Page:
La pérdida y el desperdicio de alimentos en las cadenas de valor del pescado
©FAO/Ansen Ward
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Application of Appropriate Technology for Canning

Fish have been successfully canned commercially for more than 100 years. However, with the advent of improvements in freezing technology, transportation, marketing, and storage facilities, the percentage of canned fish products has been declining. One of the major advantages of canned fish is the relatively long shelf-life when stored at ambient temperatures. At the same time, canned fish is notably different from fresh and frozen fish. Canning requires subjecting fish to high temperatures to produce commercial sterility. The resulting product is fully cooked. Salmon, tuna, and herrings (including sardines and anchovies) are species of high commercial value that are traditionally canned.

By-product processing - Spain

By-product processing - Spain

Apart from the production of fishmeal and fish oil, it is difficult to extract other useful materials from the tuna wastes because they are already cooked. This is because cooking is the initial process in the production of canned tuna, the primary target of Spain’s tuna canneries. However, it is important to highlight that the European Regulation (EC) No 178/2002 established that fish or other sea animals, except sea mammals, caught in the open sea for the purpose of fishmeal and fish oil production and fresh by-products from fish from plants manufacturing fish products for human consumption, are Category 3 material, or low risk animal by-products. Therefore, the fishmeal and fish oil coming from this category can be used for animal feed. The high cost of the equipment and personnel to process the product inside the canneries makes it difficult to create by-products for human consumption as the material that comes out of the factories becomes Category 3 material. For this reason, the canneries attempt to maximize the quantity of product for human consumption that can be obtained by them and, as a result, the Spanish market has a large variety of tuna products.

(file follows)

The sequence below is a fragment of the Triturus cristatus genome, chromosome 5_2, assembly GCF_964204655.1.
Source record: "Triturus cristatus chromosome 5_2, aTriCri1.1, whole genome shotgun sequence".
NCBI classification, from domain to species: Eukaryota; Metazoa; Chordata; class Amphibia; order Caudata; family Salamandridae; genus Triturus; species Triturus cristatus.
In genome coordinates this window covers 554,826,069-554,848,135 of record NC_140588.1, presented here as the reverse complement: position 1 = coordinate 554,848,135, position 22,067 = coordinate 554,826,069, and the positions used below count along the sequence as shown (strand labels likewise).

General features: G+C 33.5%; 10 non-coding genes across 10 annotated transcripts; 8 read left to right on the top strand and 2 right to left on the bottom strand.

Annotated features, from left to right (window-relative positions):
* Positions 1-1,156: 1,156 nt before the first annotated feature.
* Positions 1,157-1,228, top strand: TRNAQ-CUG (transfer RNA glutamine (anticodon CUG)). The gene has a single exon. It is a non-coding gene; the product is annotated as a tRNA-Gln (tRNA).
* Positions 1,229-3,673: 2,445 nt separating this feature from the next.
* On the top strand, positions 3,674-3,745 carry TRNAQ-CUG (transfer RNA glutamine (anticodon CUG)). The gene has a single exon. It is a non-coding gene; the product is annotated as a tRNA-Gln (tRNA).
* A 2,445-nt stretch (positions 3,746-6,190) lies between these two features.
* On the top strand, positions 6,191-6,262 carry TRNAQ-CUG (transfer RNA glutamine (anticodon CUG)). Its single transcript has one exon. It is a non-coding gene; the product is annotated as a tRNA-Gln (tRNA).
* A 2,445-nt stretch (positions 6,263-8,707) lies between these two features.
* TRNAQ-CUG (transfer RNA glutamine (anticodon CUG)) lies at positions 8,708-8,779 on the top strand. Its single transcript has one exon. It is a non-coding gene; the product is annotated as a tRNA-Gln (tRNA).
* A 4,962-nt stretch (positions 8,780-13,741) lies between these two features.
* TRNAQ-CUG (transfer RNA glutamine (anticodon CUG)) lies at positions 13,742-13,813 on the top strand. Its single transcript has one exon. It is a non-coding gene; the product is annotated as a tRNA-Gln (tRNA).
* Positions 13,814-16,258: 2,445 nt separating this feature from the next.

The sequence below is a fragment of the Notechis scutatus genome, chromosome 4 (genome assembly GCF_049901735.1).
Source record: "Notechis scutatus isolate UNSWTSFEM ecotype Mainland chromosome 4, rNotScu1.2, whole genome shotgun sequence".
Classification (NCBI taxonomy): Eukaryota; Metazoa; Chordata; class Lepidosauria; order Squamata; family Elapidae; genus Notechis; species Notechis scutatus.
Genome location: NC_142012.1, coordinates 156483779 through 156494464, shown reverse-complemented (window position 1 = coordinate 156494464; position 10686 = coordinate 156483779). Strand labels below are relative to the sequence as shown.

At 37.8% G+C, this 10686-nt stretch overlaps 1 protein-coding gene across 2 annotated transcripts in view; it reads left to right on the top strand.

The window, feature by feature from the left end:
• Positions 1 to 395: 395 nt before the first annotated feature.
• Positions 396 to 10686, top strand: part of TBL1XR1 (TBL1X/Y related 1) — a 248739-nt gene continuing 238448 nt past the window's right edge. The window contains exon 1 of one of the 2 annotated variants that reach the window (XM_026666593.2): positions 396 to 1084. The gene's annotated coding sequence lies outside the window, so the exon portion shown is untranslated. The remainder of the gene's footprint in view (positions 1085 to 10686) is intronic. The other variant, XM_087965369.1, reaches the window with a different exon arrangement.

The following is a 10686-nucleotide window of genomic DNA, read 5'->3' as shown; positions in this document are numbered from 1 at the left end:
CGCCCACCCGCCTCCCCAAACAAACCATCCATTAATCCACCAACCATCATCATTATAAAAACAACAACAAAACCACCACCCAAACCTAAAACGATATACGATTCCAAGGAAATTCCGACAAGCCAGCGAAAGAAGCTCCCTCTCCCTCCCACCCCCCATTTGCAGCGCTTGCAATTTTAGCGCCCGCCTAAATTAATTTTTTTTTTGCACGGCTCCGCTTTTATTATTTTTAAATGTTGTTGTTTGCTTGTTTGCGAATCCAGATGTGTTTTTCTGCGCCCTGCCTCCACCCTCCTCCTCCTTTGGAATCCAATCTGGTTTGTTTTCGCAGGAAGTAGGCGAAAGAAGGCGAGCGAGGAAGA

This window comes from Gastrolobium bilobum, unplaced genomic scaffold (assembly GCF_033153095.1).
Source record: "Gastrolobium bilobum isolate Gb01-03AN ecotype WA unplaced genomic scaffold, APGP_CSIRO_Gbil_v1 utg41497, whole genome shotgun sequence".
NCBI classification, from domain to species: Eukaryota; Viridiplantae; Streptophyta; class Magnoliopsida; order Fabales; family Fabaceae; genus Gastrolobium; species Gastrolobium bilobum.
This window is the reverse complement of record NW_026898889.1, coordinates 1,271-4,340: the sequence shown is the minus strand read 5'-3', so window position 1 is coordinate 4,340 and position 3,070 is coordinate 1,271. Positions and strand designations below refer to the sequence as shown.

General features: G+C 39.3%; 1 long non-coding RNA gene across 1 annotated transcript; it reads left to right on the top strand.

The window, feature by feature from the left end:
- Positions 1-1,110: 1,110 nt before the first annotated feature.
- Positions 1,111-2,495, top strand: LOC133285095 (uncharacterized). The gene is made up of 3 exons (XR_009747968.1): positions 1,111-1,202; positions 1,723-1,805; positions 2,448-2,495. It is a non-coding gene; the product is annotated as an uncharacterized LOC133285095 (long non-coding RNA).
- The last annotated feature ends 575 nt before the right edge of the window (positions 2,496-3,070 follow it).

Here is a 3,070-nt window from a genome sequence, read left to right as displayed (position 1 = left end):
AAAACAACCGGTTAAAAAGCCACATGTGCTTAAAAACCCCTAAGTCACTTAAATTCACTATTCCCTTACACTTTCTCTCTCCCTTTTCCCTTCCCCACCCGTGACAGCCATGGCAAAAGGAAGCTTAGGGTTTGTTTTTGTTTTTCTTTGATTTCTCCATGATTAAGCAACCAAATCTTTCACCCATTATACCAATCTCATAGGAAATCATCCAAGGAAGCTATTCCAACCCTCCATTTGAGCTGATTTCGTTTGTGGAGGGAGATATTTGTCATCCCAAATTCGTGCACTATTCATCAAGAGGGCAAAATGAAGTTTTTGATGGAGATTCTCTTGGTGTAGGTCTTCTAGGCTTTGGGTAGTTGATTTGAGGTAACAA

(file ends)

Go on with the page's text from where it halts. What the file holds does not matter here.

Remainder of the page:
By-products - Thailand

By-products - Thailand

Tuna canneries generate a significant volume of by-products and could benefit environmentally and economically by better utilization of these products. This industry produces a lot of waste water that must be treated prior to its release into the environment. There are also remnants of solid wastes such as head, bone, skin and viscera. The main products from these wastes are used as feedstock for the production of animal feed in the form of fishmeal and pet food products. Some are used to produce biogas and fertilizer. There are also many niche products that can provide a better commercial value such as tuna calcium, DHA oil, enzymes, peptone, protamine and hyaluronan. The liquid waste, such as blood and cooked water, can be used for human consumption and animal feed. For example, after separation and hydrolyzation, tuna cooking water can produce tuna essence or tuna flavour concentrate. The separated oil could be refined for use as a fish oil supplement or pharmaceutical grade fish oil.

Key Publications

By-products of tuna processing

The tuna loin and canning industry generates a considerable amount of by-products. As the utilization of these by-products varies in different geographical regions, this publication explores utilization from Asia, Europe and Latin America.

Fish Processing Wastes as a Potential Source of Proteins, Amino Acids and Oils: A Critical Review

This publication includes discussion of how fish processing wastes can be utilized as fish silage, fishmeal and fish sauce, as well as products such as proteins, amino acids, minerals, bioactive peptides, collagen and gelatin.                       

Fish Waste Management: Turning fish waste into healthy feed

Overview of fish waste, product options with focus on fish silage.  
                                                                       

 

More Resources

More Resources

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